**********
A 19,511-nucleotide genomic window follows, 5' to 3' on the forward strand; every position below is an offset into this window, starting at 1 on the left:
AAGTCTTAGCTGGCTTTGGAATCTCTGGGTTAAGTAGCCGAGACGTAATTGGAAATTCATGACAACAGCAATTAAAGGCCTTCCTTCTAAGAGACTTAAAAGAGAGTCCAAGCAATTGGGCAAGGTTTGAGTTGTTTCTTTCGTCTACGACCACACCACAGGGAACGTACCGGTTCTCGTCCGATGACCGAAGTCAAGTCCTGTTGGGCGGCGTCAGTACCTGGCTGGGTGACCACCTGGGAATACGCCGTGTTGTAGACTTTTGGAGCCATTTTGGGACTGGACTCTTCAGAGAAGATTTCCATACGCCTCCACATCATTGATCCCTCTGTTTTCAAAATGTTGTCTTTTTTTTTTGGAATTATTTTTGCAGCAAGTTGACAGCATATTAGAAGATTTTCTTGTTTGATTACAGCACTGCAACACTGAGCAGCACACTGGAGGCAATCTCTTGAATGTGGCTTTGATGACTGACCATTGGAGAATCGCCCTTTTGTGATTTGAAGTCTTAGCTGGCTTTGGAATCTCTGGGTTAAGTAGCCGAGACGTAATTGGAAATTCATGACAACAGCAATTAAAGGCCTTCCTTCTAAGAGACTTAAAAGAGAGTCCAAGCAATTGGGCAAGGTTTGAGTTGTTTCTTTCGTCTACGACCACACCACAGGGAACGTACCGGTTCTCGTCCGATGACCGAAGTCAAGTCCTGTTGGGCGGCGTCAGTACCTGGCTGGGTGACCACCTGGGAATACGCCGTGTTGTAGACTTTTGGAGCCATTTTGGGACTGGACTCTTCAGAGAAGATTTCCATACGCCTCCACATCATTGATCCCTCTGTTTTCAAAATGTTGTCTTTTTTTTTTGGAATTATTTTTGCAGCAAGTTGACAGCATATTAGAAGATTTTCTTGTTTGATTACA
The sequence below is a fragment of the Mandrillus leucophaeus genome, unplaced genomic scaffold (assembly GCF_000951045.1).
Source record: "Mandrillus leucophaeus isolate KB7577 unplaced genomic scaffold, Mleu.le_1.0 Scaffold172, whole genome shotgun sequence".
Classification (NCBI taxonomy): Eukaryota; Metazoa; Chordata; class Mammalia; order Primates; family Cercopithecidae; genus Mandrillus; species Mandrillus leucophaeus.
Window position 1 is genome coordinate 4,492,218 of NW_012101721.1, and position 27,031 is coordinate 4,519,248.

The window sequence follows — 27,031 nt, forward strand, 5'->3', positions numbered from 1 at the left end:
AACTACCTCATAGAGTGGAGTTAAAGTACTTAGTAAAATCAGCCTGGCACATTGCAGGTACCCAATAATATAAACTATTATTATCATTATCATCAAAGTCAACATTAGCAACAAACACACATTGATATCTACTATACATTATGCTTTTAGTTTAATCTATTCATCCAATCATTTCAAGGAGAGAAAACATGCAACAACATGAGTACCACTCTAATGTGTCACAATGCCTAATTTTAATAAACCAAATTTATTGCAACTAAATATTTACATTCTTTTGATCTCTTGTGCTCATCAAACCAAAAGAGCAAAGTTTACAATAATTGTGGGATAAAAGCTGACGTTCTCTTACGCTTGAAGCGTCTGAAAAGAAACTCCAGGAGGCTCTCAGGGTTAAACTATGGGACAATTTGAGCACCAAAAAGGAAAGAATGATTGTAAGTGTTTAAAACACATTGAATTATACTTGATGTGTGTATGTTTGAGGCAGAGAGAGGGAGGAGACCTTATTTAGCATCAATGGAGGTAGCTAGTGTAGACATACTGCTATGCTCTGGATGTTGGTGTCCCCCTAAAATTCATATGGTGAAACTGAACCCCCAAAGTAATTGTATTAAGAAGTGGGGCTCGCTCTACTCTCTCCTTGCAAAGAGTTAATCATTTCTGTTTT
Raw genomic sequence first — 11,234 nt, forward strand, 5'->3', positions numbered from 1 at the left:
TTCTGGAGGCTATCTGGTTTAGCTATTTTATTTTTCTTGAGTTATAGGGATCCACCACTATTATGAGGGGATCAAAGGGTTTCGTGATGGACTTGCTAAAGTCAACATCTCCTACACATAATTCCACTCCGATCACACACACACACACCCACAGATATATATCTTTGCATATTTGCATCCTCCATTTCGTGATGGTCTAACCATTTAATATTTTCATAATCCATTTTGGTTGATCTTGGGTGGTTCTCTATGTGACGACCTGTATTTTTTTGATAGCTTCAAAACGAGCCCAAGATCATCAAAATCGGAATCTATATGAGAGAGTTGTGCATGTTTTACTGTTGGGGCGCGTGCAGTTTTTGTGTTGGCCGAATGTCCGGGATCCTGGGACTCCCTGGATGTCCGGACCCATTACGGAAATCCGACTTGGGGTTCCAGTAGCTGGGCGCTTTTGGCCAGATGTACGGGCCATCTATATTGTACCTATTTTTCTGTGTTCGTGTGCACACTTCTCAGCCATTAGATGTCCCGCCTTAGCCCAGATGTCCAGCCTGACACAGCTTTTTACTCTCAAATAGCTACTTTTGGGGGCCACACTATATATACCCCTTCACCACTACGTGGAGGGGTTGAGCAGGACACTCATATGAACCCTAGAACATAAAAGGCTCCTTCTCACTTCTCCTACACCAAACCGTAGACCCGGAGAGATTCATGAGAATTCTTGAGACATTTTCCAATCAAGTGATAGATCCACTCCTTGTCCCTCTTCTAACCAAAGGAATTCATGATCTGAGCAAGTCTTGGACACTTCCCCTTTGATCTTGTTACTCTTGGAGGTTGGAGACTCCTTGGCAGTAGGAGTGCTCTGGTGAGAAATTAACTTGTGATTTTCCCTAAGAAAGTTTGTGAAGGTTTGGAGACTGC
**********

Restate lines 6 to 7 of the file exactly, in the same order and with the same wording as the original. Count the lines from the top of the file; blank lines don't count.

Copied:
Window position 1 is genome coordinate 4,492,218 of NW_012101721.1, and position 27,031 is coordinate 4,519,248.

The window sequence follows — 27,031 nt, forward strand, 5'->3', positions numbered from 1 at the left end: